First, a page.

The grapes were then tipped onto the treading floor (forum vinarium) and crushed by bare-footed workmen who walked back and forth, sometimes leaning on one another, sometimes keeping their balance by holding onto a overhead beam. The new wine (mustum) flowed away from the floor through a stone channel that connected to a vat with a jar recessed into its floor, to collect dregs carried along by the wine's flow. Then the mustum slowly poured through clay pipes that led into two deeper settling-vats (lacus musti), each of which also had a dregs-gathering jar recessed into it.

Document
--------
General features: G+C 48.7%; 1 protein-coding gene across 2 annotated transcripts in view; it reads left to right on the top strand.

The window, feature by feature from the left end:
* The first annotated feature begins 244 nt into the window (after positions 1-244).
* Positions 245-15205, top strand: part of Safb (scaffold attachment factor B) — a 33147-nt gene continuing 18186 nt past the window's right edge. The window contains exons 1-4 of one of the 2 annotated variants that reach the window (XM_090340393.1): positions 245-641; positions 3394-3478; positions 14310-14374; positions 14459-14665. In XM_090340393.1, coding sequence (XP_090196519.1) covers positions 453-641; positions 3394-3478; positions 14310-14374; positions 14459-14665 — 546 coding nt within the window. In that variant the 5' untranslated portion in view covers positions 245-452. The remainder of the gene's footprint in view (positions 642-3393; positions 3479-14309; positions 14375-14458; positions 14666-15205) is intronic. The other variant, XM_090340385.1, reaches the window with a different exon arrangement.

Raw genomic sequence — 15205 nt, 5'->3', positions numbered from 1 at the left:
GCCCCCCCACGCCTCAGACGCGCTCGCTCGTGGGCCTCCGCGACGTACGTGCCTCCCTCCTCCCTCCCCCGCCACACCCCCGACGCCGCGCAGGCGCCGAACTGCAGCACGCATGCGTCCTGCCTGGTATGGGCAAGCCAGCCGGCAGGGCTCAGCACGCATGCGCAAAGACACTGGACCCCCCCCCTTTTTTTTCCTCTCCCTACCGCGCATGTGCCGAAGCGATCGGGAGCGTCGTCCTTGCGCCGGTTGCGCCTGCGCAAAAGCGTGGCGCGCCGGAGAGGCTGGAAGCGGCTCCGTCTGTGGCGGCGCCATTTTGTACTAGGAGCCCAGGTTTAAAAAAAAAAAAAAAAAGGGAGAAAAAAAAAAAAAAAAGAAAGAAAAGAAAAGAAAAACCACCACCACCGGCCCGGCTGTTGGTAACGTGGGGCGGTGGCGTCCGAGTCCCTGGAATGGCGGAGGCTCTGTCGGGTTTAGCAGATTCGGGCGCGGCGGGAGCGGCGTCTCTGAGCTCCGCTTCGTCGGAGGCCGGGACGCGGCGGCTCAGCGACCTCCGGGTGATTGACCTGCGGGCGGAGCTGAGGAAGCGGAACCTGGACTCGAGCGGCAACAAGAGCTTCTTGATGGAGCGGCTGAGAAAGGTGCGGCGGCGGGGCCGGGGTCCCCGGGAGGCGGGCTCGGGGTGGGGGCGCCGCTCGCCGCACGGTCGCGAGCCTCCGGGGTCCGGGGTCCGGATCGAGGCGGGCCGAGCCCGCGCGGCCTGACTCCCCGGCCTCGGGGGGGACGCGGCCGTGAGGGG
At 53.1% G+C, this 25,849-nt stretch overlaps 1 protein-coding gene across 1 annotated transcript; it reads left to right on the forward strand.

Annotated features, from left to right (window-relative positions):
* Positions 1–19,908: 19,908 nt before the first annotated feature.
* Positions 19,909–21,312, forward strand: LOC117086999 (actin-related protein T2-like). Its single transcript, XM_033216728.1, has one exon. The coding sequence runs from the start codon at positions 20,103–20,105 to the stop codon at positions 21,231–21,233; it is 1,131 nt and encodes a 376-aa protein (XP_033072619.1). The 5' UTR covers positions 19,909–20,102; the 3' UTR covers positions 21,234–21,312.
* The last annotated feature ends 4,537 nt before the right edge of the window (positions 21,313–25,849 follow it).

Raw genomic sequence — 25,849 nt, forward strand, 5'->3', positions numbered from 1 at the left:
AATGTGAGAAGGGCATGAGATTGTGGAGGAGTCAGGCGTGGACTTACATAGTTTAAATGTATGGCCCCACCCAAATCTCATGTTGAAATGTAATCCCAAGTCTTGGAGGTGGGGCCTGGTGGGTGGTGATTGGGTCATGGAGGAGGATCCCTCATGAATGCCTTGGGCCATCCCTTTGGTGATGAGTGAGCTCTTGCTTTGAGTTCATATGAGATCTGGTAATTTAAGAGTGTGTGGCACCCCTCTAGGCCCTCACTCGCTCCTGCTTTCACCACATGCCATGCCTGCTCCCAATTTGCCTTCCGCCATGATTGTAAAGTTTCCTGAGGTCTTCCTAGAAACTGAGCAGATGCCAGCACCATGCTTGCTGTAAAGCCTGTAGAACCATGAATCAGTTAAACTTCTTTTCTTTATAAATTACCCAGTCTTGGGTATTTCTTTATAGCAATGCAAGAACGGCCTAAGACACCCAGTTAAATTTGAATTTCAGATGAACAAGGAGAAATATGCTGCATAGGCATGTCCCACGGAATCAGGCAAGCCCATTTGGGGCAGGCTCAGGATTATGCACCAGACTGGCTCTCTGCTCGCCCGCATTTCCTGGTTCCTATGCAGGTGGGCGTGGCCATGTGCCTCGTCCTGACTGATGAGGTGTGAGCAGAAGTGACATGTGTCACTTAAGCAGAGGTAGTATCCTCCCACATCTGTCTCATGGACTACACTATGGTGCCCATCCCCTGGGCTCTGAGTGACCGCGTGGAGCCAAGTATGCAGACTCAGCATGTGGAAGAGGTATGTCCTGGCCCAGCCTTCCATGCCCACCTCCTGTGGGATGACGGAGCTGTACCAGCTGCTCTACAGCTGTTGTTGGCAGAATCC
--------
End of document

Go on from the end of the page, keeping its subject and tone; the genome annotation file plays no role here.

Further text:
The owner of each batch of mustum-we assume that as large a press as this one may have served more than one vineyard-will have been responsible for decanting it into the large jars (dolia) where the primary fermentation would take place over the subsequent weeks. Wine produced in this way was the kind drunk in most middle-class Roman homes.